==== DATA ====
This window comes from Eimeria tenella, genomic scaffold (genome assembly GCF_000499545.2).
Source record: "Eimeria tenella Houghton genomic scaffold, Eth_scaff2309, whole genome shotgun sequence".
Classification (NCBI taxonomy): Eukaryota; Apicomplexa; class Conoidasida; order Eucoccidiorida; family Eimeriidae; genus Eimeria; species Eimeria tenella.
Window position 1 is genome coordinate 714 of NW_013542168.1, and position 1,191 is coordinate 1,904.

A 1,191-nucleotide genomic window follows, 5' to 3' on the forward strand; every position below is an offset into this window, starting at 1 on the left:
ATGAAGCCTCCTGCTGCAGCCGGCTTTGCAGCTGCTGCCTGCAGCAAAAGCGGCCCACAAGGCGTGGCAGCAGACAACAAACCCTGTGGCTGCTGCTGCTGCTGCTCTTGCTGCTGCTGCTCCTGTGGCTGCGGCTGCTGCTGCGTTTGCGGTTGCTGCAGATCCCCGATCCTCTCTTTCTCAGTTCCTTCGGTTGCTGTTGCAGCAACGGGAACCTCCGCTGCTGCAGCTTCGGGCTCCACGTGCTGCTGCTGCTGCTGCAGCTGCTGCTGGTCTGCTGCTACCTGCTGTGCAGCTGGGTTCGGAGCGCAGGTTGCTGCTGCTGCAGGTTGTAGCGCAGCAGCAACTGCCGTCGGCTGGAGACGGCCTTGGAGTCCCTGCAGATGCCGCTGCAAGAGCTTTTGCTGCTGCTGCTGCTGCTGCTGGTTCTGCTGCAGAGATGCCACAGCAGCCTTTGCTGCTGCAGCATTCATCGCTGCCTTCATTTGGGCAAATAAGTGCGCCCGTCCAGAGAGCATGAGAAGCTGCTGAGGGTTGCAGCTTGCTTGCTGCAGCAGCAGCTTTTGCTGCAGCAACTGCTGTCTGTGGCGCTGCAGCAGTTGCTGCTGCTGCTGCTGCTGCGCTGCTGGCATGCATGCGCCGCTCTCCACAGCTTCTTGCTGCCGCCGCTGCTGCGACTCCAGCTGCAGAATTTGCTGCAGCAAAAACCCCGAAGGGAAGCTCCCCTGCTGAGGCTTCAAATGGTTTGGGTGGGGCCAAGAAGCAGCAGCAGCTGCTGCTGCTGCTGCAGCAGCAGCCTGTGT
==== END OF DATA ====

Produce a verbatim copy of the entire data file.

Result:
This window comes from Eimeria tenella, genomic scaffold (genome assembly GCF_000499545.2).
Source record: "Eimeria tenella Houghton genomic scaffold, Eth_scaff2309, whole genome shotgun sequence".
Classification (NCBI taxonomy): Eukaryota; Apicomplexa; class Conoidasida; order Eucoccidiorida; family Eimeriidae; genus Eimeria; species Eimeria tenella.
Window position 1 is genome coordinate 714 of NW_013542168.1, and position 1,191 is coordinate 1,904.

A 1,191-nucleotide genomic window follows, 5' to 3' on the forward strand; every position below is an offset into this window, starting at 1 on the left:
ATGAAGCCTCCTGCTGCAGCCGGCTTTGCAGCTGCTGCCTGCAGCAAAAGCGGCCCACAAGGCGTGGCAGCAGACAACAAACCCTGTGGCTGCTGCTGCTGCTGCTCTTGCTGCTGCTGCTCCTGTGGCTGCGGCTGCTGCTGCGTTTGCGGTTGCTGCAGATCCCCGATCCTCTCTTTCTCAGTTCCTTCGGTTGCTGTTGCAGCAACGGGAACCTCCGCTGCTGCAGCTTCGGGCTCCACGTGCTGCTGCTGCTGCTGCAGCTGCTGCTGGTCTGCTGCTACCTGCTGTGCAGCTGGGTTCGGAGCGCAGGTTGCTGCTGCTGCAGGTTGTAGCGCAGCAGCAACTGCCGTCGGCTGGAGACGGCCTTGGAGTCCCTGCAGATGCCGCTGCAAGAGCTTTTGCTGCTGCTGCTGCTGCTGCTGGTTCTGCTGCAGAGATGCCACAGCAGCCTTTGCTGCTGCAGCATTCATCGCTGCCTTCATTTGGGCAAATAAGTGCGCCCGTCCAGAGAGCATGAGAAGCTGCTGAGGGTTGCAGCTTGCTTGCTGCAGCAGCAGCTTTTGCTGCAGCAACTGCTGTCTGTGGCGCTGCAGCAGTTGCTGCTGCTGCTGCTGCTGCGCTGCTGGCATGCATGCGCCGCTCTCCACAGCTTCTTGCTGCCGCCGCTGCTGCGACTCCAGCTGCAGAATTTGCTGCAGCAAAAACCCCGAAGGGAAGCTCCCCTGCTGAGGCTTCAAATGGTTTGGGTGGGGCCAAGAAGCAGCAGCAGCTGCTGCTGCTGCTGCAGCAGCAGCCTGTGT